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  • Tony Pritchard 3:03 pm on February 21, 2014 Permalink | Reply
    Tags: , , , , Baumann and Baumann, Bayer, Cassandre, , , Frans Lieshout, Irma Boon, , Karel Martens, Moholy-Nagy, North Design, , Odermatt and Tissi, , , , Piet Zwart, Russell Mills, , Total Design, Tschichold, , Vaughan Oliver, Why Not Associates, Willi Kunz, Wim Crouwel, Wolfgang Weingart   

    20th Century Typography 

    This video is a highly selective review of 20th Century Typography. The main hypothesis is that the various movements and designers are in a continuum of development. I see this as evolutionary rather than a series of revolutions. I encourage viewers to look analytically at the examples and derive the key lessons to apply in their own work.

  • Tony Pritchard 1:37 pm on December 20, 2009 Permalink | Reply
    Tags: , , Jan Tschichold, , Muller-Brockmann, Simon Esterson, , Wim Crouwel   

    Structure (grids) 

    Grid structures
    The notion of structure implies the ordering of elements into a co-ordinated whole. Information design has adopted ‘the grid’ as a method by which components of a design are brought into a formal relationship to one another. The grid is particularly associated with the work of pioneering modernist designers such as Jan Tschichold, Josef Müller-Brockmann and Wim Crouwel. Find images created by Tschichold, Müller-Brockmann and Crouwel. The grid, however, is a ubiquitous and utilitarian device unconstrained by associations with art and design movements. Anyone familiar with word processing or page make-up software programmes will be aware of the grid when making decisions about what goes where on the page. Grids are apparent in both man made and natural structures. Georgian architecture exploited a modular approach to the relationship between, and proportion of, windows and doors. The classic Georgian window has a unit structure of three horizontal panes of glass by four vertical panes. A pine cone or sunflower head is comprised of units making up its overall structure. The illustration below shows a geometric construction of a typical Georgian facade.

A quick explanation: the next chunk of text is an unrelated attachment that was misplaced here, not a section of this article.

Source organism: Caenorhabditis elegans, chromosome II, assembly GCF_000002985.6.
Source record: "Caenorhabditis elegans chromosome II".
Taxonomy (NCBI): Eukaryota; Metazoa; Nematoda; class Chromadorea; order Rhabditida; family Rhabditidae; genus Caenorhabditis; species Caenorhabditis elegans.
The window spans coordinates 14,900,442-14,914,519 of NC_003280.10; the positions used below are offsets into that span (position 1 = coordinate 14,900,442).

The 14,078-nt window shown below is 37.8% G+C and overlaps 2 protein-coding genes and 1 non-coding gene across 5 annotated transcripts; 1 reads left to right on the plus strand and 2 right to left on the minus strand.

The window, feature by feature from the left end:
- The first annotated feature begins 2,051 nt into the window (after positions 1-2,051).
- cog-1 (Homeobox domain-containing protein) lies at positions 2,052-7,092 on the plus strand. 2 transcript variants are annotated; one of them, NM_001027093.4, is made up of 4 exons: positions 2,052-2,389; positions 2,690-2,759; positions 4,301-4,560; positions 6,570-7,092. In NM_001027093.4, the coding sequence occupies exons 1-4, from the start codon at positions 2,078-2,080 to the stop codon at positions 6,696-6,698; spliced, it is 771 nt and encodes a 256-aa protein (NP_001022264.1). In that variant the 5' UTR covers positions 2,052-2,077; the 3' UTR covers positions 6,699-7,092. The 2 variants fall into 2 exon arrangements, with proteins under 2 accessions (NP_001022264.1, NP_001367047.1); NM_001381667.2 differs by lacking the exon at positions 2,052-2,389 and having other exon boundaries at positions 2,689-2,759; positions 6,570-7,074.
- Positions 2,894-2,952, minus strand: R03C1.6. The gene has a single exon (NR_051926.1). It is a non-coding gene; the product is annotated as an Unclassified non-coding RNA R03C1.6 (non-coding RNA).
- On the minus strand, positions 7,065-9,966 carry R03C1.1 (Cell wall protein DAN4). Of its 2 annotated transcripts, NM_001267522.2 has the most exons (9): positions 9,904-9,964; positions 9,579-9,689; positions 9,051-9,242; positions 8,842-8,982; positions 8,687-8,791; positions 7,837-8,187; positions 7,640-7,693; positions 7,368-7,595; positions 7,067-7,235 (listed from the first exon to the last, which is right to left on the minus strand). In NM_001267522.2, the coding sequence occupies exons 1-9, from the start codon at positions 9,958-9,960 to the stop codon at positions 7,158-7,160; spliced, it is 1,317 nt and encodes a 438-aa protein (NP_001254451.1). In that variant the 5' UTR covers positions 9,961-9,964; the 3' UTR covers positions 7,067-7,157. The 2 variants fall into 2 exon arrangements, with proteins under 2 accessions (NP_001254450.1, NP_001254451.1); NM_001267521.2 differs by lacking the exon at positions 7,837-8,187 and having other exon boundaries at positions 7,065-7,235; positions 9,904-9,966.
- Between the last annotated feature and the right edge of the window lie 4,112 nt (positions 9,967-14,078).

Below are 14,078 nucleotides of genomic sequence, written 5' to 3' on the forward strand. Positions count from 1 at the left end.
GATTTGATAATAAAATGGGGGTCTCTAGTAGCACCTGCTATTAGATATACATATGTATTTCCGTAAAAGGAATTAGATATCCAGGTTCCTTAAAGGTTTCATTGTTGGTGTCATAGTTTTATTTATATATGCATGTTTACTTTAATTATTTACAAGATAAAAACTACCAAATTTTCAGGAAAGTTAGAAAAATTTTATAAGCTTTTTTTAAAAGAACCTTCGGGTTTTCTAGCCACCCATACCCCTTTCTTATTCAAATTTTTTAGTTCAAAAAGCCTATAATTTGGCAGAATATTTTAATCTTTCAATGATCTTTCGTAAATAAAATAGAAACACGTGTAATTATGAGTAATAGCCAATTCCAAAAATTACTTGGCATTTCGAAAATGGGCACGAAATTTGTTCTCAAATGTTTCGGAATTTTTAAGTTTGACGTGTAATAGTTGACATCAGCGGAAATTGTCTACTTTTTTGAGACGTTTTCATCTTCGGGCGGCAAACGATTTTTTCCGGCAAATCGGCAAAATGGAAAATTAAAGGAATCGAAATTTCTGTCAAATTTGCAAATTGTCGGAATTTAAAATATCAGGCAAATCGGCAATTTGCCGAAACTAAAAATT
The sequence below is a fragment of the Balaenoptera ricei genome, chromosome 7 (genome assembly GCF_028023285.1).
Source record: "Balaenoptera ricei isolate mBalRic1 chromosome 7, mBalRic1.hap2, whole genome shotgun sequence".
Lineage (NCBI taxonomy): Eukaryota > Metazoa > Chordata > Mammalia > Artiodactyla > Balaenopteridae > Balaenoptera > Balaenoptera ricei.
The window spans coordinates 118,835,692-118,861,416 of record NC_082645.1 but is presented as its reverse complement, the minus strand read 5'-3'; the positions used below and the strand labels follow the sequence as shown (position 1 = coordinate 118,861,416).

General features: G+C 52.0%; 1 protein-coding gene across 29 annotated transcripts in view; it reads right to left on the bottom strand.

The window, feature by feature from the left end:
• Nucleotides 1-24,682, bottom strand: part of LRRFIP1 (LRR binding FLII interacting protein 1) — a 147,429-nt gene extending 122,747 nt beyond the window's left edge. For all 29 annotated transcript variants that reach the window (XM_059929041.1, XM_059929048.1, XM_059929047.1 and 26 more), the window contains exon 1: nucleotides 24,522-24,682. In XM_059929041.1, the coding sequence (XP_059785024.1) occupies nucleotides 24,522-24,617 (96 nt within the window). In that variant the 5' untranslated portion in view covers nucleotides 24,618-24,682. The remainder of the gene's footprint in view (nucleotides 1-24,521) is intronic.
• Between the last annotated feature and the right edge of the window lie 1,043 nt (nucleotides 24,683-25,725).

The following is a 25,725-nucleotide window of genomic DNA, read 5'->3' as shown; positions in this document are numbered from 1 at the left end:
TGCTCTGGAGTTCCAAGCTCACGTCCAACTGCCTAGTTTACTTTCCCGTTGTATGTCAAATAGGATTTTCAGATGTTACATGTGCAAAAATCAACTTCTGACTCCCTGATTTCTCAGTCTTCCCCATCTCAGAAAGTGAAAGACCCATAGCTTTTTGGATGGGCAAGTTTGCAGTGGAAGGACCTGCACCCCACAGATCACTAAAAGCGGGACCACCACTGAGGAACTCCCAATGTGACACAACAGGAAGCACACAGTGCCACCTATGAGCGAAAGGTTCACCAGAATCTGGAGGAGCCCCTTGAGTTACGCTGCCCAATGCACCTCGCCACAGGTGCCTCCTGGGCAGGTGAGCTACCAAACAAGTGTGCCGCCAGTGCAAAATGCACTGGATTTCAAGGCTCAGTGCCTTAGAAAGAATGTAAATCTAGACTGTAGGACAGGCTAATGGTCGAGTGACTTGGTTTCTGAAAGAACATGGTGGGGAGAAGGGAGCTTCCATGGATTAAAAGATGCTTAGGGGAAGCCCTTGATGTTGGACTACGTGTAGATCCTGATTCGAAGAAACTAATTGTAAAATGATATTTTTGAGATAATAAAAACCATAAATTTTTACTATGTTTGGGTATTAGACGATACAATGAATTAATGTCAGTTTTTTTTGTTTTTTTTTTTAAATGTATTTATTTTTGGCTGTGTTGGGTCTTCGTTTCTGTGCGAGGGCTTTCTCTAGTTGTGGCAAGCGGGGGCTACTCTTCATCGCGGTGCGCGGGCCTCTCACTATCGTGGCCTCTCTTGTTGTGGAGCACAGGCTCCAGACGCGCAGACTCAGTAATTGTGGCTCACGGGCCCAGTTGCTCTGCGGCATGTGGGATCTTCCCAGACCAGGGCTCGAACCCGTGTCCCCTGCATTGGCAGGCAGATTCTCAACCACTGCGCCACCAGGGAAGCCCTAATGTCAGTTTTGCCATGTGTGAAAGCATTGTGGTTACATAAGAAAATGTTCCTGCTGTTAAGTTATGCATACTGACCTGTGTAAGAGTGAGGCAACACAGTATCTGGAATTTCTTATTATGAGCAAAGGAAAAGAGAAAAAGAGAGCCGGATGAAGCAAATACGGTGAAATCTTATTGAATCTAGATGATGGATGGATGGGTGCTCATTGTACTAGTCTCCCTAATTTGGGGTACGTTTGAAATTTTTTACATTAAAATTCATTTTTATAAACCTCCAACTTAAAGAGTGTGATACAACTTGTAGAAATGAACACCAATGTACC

Efficient organisation of information and dramatic compositions
    How things are arranged, grouped and ordered can influence the way they are perceived and read and as a consequence is often an aid to understanding. The designer needs to evaluate which layout best supports the information to be communicated. The grid is seldom visible; however, the way in which structure is employed can have a dramatic effect on the appearance of the overall design composition.

    Evolving a grid structure: single to multi-column
    The most basic grid structure is that of a single measure or column width. The measure is determined by the size of the margins. The reason for margins is to contain elements on a page and to prevent them from being inadvertently cropped off when trimmed. Non-crucial elements can often ‘bleed’ off the page as a feature. Placing critical information that is to be read too close to the edge of the page is not a good idea. A printer can only guarantee a certain amount of tolerance. Put a page number near the edge and it may get chopped off and in doing so a vital navigation device is lost. A single column grid would be appropriate for desktop published reports consisting mainly of text. Due to the relatively wide width a larger size of type and generous leading would be used.

    One can further subdivide the measure or column width into the required number of columns or units if there are more complex requirements. Grids composing of 2,3 or 4 columns allow for: a smaller type size to be used; for pictures, graphics and diagrams of varying sizes; for captions to be set over a different measure to the main text; multiple alignments and tabulations. The space between the columns is known as the inter-column space or gutter. Each job requires a specific grid designed for its individual needs, however, one should not solely rely on the grid as this can leads to a sterile looking design.